External expertise. Senior leaders seek high quality expertise to assist with self review and to consult about their planning and decision making. Educational research is well used to support school improvement and to inform teacher practice.

Community engagement. The involvement of parents and whānau has increased significantly. The majority of parents now attend student progress and achievement conferences. Local business leaders, community members and youth development teams are making a valuable contribution to the school’s curriculum.

Performance management. Senior leaders value the work of the staff and build on their strengths. They have developed a comprehensive appraisal system in consultation with teachers that promotes reflective, inquiry-based practice.

Professional learning. Teachers contribute to school review through their involvement in professional learning groups. The groups consider different aspects of the school’s goal of increasing engagement in learning. Leadership emerging from these groups is building and sustaining good practices.

Governance and management. School management systems have been thoughtfully reviewed. Procedures are easily accessed through the school’s data management systems and information to support teachers is relevant and up to date. These well documented systems are supporting the consistency and sustainability of new initiatives.

The school board of trustees enjoys sustained and committed leadership. Trustees support the school and work positively with the management team. They receive useful and informative information and contribute to evaluating school’s charter goals and targets.

With the help of the business manager, trustees are developing a work plan that will provide a more systematic and long term overview for board planning and self review. Rationalising school policies and establishing a system of regular reporting in relation to the board’s legislative responsibilities are also agreed next steps for the board.

Provision for international students

Manurewa High School has a small number of International Students, most of whom live with designated caregivers. These students have courses designed to meet their interests, including English language programmes and co-curricular activities. The board is developing a new approach in selecting future international students that will complement the school’s curriculum pathways development.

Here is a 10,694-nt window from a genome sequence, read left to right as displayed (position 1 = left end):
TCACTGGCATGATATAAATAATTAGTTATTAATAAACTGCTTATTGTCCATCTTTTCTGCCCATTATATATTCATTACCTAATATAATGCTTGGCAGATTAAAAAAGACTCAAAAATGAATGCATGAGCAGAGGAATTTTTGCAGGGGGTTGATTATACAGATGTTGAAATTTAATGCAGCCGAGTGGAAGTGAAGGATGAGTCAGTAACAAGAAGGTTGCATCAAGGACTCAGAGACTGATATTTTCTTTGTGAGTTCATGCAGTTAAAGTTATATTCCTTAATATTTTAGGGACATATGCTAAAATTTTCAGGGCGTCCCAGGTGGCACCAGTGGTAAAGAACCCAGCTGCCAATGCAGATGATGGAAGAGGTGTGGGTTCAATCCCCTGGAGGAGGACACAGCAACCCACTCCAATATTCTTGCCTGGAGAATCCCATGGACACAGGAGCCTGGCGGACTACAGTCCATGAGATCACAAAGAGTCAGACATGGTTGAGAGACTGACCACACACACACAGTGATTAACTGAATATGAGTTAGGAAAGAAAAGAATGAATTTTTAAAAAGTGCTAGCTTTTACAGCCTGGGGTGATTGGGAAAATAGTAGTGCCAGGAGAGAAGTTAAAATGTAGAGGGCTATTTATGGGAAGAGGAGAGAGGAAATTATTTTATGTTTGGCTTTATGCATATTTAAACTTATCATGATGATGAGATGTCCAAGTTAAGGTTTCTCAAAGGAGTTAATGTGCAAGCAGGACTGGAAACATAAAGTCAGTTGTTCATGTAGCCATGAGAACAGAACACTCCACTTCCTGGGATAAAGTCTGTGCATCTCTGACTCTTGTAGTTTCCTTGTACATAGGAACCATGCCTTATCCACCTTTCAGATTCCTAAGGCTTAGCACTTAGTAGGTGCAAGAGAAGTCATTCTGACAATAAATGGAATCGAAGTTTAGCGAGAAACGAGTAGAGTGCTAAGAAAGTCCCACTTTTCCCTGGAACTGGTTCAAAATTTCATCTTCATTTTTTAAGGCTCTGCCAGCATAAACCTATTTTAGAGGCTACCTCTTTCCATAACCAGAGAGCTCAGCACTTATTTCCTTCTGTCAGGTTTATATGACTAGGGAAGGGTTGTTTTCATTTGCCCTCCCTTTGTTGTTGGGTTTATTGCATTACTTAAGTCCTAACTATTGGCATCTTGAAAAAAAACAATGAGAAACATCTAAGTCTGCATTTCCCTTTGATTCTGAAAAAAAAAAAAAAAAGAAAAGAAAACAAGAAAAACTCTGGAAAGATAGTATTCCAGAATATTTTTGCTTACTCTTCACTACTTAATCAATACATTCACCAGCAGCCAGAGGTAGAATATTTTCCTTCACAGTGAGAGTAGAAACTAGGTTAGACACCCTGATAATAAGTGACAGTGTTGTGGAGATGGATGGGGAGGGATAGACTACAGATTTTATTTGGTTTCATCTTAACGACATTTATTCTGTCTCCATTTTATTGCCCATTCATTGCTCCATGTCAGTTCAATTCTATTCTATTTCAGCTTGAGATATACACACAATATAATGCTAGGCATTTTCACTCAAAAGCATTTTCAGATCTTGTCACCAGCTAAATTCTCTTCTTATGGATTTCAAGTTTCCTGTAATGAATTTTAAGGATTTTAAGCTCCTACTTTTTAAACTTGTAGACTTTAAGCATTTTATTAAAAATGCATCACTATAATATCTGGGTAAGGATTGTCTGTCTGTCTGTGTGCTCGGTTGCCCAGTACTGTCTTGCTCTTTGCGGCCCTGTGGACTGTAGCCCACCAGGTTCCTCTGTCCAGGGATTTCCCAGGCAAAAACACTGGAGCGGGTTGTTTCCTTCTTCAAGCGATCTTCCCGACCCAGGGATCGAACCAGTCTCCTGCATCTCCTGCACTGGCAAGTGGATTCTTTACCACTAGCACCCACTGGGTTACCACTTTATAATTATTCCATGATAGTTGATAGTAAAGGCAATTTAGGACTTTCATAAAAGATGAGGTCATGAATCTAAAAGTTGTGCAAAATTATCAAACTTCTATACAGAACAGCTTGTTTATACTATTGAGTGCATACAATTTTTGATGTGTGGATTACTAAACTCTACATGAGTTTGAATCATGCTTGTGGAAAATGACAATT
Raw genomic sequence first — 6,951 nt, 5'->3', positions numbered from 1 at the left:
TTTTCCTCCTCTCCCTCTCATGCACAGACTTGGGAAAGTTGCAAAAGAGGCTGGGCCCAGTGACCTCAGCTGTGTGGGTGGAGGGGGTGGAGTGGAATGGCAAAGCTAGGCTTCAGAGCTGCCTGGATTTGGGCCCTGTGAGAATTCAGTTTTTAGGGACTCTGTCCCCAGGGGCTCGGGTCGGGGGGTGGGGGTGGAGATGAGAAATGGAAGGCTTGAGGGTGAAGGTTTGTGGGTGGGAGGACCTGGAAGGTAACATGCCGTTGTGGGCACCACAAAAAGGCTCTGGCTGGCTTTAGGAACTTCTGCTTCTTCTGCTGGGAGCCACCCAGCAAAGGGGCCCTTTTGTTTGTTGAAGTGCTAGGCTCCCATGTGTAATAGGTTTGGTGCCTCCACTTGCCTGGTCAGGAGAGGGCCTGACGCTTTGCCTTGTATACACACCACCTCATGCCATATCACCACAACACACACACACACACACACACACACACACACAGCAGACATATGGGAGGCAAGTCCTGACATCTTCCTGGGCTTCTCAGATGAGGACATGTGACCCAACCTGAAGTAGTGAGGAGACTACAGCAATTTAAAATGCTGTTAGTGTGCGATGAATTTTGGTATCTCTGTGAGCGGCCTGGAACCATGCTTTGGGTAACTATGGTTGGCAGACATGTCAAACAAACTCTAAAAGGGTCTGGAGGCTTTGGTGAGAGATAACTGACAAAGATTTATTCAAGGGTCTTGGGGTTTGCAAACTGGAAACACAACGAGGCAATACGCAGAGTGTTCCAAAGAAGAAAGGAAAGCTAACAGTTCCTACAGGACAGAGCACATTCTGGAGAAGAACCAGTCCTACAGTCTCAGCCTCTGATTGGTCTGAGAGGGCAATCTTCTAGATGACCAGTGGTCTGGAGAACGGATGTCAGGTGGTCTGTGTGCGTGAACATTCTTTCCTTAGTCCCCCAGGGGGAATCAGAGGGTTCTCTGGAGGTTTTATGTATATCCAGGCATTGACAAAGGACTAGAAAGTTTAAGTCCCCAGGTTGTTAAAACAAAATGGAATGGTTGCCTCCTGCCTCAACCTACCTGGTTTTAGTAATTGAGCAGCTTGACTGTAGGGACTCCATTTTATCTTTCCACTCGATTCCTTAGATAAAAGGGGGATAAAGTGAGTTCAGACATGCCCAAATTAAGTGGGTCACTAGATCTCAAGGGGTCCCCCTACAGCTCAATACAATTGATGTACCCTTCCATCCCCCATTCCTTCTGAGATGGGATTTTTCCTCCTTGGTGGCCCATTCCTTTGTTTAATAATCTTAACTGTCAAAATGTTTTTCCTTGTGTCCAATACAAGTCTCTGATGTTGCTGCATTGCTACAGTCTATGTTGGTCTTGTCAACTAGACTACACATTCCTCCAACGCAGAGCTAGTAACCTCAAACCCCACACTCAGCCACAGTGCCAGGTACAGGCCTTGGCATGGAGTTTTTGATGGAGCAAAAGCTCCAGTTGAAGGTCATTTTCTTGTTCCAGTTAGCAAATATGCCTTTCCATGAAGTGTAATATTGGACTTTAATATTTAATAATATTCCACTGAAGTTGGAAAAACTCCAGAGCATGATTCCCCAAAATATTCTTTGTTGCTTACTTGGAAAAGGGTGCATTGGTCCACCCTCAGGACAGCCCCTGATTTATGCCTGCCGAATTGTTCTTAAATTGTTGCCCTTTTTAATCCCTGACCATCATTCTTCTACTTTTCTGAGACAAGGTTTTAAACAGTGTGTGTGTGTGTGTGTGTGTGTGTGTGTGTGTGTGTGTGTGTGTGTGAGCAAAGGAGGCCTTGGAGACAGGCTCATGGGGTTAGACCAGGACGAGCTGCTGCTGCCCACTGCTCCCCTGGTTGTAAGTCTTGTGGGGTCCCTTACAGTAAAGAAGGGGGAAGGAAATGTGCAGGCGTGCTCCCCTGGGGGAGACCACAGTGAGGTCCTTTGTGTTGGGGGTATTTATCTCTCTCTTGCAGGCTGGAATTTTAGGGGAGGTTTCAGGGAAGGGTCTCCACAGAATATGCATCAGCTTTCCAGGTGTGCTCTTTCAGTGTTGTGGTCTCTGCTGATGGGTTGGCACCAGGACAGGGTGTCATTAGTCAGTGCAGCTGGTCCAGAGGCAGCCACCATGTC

The school is a signatory to the Code of Practice for the Pastoral Care of International Students (the Code) established under section 238F of the Education Act 1989. The school has attested that it complies with all aspects of the Code. ERO’s investigations confirmed that the school’s self-review process for international students is thorough and well documented.

The board receives comprehensive reports about the engagement and achievement of international students. International students confirm that they feel well integrated in the school and enjoy and benefit from the learning opportunities provided.

Board assurance on legal requirements

Before the review, the board of trustees and principal of the school completed the ERO Board Assurance Statement and Self-Audit Checklists. In these documents they attested that they had taken all reasonable steps to meet their legislative obligations related to:

  • board administration
  • curriculum
  • management of health, safety and welfare
  • personnel management
  • financial management
  • asset management.

During the review, ERO checked the following items because they have a potentially high impact on student achievement:

  • emotional safety of students (including prevention of bullying and sexual harassment)
  • physical safety of students
  • teacher registration
  • processes for appointing staff
  • stand-downs, suspensions, expulsions and exclusions
  • attendance.

When is ERO likely to review the school again?

ERO is likely to carry out the next review in four-to-five years.

Dale Bailey

National Manager Review Services

Northern Region

15 November 2013

About the School



Ministry of Education profile number


School type

Secondary (Years 9 to 15)

School roll


Number of international students


Gender composition

Boys 51%

Girls 49%

Ethnic composition


New Zealand European



Middle Eastern






Special Features

High Needs Education Support Centre for students with Ongoing Resourcing Scheme (ORS) funding

Hosts of the BLENZ Visual Resource Centre

Review team on site

September 2013

Date of this report

15 November 2013

Most recent ERO report(s)

Education Review

Special Review

Education Review

November 2010

March 2008

October 2006